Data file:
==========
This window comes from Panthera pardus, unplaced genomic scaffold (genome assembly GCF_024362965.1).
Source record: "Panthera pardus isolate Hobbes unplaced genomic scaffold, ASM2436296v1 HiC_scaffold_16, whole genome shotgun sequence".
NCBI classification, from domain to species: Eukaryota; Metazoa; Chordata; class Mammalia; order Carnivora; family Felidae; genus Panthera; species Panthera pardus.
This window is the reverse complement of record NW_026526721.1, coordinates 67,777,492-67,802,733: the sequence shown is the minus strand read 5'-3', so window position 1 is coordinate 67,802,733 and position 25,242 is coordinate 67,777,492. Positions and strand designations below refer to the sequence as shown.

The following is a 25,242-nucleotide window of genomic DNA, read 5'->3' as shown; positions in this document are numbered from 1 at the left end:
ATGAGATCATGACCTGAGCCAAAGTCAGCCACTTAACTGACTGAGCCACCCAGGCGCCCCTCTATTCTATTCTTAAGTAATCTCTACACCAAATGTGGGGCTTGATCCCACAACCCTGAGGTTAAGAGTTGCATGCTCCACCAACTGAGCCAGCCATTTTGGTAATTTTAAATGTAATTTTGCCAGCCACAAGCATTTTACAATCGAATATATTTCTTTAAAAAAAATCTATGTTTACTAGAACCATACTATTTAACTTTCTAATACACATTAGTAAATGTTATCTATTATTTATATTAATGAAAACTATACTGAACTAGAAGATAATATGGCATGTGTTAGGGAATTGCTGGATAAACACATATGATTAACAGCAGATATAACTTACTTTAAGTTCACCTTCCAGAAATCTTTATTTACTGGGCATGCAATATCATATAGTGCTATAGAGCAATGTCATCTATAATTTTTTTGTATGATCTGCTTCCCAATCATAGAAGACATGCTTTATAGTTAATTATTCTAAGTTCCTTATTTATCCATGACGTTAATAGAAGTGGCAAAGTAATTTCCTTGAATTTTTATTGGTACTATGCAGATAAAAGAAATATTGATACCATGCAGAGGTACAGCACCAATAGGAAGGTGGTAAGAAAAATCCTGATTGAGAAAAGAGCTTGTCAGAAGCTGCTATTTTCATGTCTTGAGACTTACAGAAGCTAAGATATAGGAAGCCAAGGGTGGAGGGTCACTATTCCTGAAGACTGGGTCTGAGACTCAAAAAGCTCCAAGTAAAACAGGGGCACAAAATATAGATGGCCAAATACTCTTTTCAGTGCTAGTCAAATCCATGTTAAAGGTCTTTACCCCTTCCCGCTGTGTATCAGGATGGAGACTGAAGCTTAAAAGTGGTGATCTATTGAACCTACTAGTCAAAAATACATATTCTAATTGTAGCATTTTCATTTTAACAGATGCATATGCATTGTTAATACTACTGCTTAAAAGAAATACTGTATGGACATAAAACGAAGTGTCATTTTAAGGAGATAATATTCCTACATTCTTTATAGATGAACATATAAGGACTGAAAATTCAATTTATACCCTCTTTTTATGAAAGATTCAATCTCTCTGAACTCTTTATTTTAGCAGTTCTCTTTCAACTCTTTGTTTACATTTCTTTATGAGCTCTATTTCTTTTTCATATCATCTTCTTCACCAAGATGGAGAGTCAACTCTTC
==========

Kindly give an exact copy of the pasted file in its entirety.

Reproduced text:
This window comes from Panthera pardus, unplaced genomic scaffold (genome assembly GCF_024362965.1).
Source record: "Panthera pardus isolate Hobbes unplaced genomic scaffold, ASM2436296v1 HiC_scaffold_16, whole genome shotgun sequence".
NCBI classification, from domain to species: Eukaryota; Metazoa; Chordata; class Mammalia; order Carnivora; family Felidae; genus Panthera; species Panthera pardus.
This window is the reverse complement of record NW_026526721.1, coordinates 67,777,492-67,802,733: the sequence shown is the minus strand read 5'-3', so window position 1 is coordinate 67,802,733 and position 25,242 is coordinate 67,777,492. Positions and strand designations below refer to the sequence as shown.

The following is a 25,242-nucleotide window of genomic DNA, read 5'->3' as shown; positions in this document are numbered from 1 at the left end:
ATGAGATCATGACCTGAGCCAAAGTCAGCCACTTAACTGACTGAGCCACCCAGGCGCCCCTCTATTCTATTCTTAAGTAATCTCTACACCAAATGTGGGGCTTGATCCCACAACCCTGAGGTTAAGAGTTGCATGCTCCACCAACTGAGCCAGCCATTTTGGTAATTTTAAATGTAATTTTGCCAGCCACAAGCATTTTACAATCGAATATATTTCTTTAAAAAAAATCTATGTTTACTAGAACCATACTATTTAACTTTCTAATACACATTAGTAAATGTTATCTATTATTTATATTAATGAAAACTATACTGAACTAGAAGATAATATGGCATGTGTTAGGGAATTGCTGGATAAACACATATGATTAACAGCAGATATAACTTACTTTAAGTTCACCTTCCAGAAATCTTTATTTACTGGGCATGCAATATCATATAGTGCTATAGAGCAATGTCATCTATAATTTTTTTGTATGATCTGCTTCCCAATCATAGAAGACATGCTTTATAGTTAATTATTCTAAGTTCCTTATTTATCCATGACGTTAATAGAAGTGGCAAAGTAATTTCCTTGAATTTTTATTGGTACTATGCAGATAAAAGAAATATTGATACCATGCAGAGGTACAGCACCAATAGGAAGGTGGTAAGAAAAATCCTGATTGAGAAAAGAGCTTGTCAGAAGCTGCTATTTTCATGTCTTGAGACTTACAGAAGCTAAGATATAGGAAGCCAAGGGTGGAGGGTCACTATTCCTGAAGACTGGGTCTGAGACTCAAAAAGCTCCAAGTAAAACAGGGGCACAAAATATAGATGGCCAAATACTCTTTTCAGTGCTAGTCAAATCCATGTTAAAGGTCTTTACCCCTTCCCGCTGTGTATCAGGATGGAGACTGAAGCTTAAAAGTGGTGATCTATTGAACCTACTAGTCAAAAATACATATTCTAATTGTAGCATTTTCATTTTAACAGATGCATATGCATTGTTAATACTACTGCTTAAAAGAAATACTGTATGGACATAAAACGAAGTGTCATTTTAAGGAGATAATATTCCTACATTCTTTATAGATGAACATATAAGGACTGAAAATTCAATTTATACCCTCTTTTTATGAAAGATTCAATCTCTCTGAACTCTTTATTTTAGCAGTTCTCTTTCAACTCTTTGTTTACATTTCTTTATGAGCTCTATTTCTTTTTCATATCATCTTCTTCACCAAGATGGAGAGTCAACTCTTC